Azerbaijani President Ilham Aliyev traveled to Russia on Aug. 9 to meet with Russian President Dmitri Medvedev. Much of the media coverage ahead of this visit focused on Russia’s continuing efforts to negotiate a settlement to the ongoing conflict between Azerbaijan and Armenia over the region of Nagorno-Karabakh. However, Russia and Azerbaijan had broader-reaching issues to discuss.
According to STRATFOR sources in Russia, the overall state of US-Russian relations is deteriorating. The Caucasus is one of the battlegrounds between Washington and Moscow, and conditions there have long been an indicator of Washington’s and Moscow’s positions relative to each other. Russia wants to use its relationship with Azerbaijan to remind the United States of Moscow’s influence in the region. Azerbaijan, meanwhile, wants to pressure Washington and assist Moscow as part of its overall strategy to play outside interests against each other so as to improve its position to pursue its own goals.
￼Russia, having grown more confident in its geopolitical position, has developed a dual policy of cooperation and confrontation with the United States over the past year. Although Washington and Moscow are cooperating in a few areas , Russia is growing frustrated with the United States on several issues, including Washington’s plans for ballistic missile defense (BMD) systems in Central Europe .
Most recently, the US Congress approved several pieces of anti-Russian legislation that have caused quite a stir in Moscow. On July 26, the US Senate passed legislation blacklisting visas for some 60 Russian officials accused of being involved with the death of lawyer Sergei Magnitsky, and on July 29 the Senate passed a resolution calling for Moscow to withdraw its troops from South Ossetia and Abkhazia. Additionally, the CIA delivered a report to Congress on July 28 accusing Russia of being behind a series of bombings in Georgia in 2010, including an attempted bombing of the US Embassy there. Although the legislation does not necessarily represent the administration’s sentiments, Russia is beginning to worry that certain strongly anti-Russian politicians could gain even more power in the upcoming US election season.
Outstanding issues between Washington and Moscow will become more pronounced at major bilateral meetings this fall, including Medvedev’s next meeting with US President Barack Obama and the next round of NATO-Russia talks on BMD. Russia is using Aliyev’s visit to emphasize its relationship with Azerbaijan ahead of those meetings. By reminding the United States of its influence in the Caucasus, Moscow is showing Washington that any aggressive moves the United States makes regarding Georgia will not go unanswered.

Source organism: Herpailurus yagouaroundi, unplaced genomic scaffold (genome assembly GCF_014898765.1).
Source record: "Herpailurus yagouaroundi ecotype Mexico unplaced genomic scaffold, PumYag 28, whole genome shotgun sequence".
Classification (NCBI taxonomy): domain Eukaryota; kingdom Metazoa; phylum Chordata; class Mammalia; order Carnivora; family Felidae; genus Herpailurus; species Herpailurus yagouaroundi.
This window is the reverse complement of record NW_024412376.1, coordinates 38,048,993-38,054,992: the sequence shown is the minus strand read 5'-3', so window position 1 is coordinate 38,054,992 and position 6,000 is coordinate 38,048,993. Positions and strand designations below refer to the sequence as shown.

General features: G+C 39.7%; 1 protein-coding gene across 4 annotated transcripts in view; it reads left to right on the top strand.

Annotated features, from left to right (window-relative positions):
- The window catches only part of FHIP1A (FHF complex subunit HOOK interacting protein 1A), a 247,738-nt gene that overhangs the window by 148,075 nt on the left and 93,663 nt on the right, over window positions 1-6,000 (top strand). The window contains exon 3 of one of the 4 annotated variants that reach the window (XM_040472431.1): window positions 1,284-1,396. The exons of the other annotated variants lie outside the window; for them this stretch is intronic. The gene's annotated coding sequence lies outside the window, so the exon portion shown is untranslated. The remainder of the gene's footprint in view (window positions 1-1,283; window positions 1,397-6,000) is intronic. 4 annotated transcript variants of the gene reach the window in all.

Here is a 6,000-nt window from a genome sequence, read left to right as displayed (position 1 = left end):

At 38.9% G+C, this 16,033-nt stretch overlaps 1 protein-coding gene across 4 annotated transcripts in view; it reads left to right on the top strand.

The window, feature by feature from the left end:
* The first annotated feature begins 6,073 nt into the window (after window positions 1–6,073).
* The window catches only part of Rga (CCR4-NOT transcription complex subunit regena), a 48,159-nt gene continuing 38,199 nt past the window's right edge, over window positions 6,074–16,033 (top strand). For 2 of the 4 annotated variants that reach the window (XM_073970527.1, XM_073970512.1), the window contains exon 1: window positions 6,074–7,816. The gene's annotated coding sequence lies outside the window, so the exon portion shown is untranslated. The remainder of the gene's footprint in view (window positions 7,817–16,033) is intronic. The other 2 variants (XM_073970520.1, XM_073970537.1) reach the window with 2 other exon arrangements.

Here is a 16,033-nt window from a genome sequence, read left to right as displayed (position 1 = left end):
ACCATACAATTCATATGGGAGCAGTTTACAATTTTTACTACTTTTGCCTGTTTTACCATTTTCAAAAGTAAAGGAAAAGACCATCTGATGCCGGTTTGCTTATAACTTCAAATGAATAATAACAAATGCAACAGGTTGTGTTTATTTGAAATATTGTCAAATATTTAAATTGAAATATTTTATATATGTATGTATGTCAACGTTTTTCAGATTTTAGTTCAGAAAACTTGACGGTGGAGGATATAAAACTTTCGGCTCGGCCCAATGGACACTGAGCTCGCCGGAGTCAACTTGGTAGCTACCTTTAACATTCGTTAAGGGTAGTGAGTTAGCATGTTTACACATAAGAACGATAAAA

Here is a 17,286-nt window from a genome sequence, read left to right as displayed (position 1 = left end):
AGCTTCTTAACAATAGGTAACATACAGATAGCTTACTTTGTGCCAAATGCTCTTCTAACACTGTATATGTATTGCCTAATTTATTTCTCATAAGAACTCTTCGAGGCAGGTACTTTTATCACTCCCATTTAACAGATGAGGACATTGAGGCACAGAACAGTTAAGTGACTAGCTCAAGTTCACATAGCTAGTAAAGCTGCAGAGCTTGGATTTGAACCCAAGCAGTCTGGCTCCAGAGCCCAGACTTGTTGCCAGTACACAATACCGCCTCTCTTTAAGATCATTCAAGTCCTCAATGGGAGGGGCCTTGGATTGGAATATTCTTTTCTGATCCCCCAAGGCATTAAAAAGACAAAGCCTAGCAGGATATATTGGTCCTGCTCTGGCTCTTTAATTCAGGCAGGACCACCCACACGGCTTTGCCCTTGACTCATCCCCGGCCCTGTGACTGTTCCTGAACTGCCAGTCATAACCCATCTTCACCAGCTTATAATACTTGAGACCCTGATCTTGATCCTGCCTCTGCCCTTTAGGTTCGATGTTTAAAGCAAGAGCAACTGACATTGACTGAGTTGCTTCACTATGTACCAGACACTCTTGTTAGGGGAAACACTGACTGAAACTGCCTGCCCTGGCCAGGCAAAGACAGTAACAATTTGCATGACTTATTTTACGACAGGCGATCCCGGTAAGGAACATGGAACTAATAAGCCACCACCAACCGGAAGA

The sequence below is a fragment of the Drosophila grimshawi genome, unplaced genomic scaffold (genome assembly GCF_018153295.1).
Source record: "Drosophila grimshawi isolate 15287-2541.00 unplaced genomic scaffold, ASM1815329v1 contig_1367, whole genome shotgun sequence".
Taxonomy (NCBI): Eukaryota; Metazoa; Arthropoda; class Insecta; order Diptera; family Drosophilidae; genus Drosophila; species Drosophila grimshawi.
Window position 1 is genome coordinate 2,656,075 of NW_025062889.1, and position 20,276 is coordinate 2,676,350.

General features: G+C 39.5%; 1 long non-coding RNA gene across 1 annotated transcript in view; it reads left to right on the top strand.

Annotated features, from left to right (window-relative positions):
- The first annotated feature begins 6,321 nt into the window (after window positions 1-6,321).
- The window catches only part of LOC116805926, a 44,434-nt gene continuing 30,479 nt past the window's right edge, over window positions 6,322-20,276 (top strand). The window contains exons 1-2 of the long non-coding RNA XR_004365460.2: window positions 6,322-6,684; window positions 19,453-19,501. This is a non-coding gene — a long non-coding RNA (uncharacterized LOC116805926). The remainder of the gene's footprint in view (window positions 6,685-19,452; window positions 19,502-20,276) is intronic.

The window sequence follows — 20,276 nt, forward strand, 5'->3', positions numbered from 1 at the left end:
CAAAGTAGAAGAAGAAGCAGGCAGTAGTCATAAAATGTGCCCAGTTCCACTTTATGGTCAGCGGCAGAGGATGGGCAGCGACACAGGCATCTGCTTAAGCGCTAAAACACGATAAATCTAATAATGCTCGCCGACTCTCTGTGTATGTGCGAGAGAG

Azerbaijan has reasons for cooperating with Russia. US-Azerbaijani relations are, on the whole, problematic. For instance, the United States has a large and influential Armenian lobby, which at times can lead Washington to support Armenian interests over Azerbaijan’s (as with the ongoing US weapons embargo against Azerbaijan).
Despite the differences between Washington and Baku, the United States remains very interested in the country’s energy sector. Following the collapse of the Soviet Union, the United States invested significant amounts of money in Azerbaijan’s energy industry. Although Washington has been distracted by conflicts in the Islamic world, the geopolitical interests that led the United States to invest in Azerbaijan’s energy sector remain, and Washington would like to have a say in the industry’s development. With Russia’s resurgence in full swing, the United States would like to see Azerbaijan play a critical role in developing energy production and transportation systems that will allow European markets to diversify away from Russian energy supplies. If Russia and Azerbaijan were to forge an agreement leading Azerbaijan to focus on developing energy projects that do not interfere with Russia’s energy dominance, it would be a blow to US interests in the region.
Azerbaijan, more than the other Caucasus states, plays major outside powers’ interests against each other in order to gain the best position to pursue its own interests — primarily the development of its oil and natural gas sectors. Azerbaijan is unlikely to commit itself fully to Russia or any other country, as Baku does not want the future of its energy industry beholden to one single player. However, Moscow and Baku both benefit in negotiations with other parties by suggesting that cooperation between them is possible. This is the same strategy Russia and Azerbaijan are using with Aliyev’s visit with Medvedev: They are using the meeting as an opportunity to remind the United States that the possibility of cooperation between Russia and Azerbaijan — at the expense of US interests — is always there.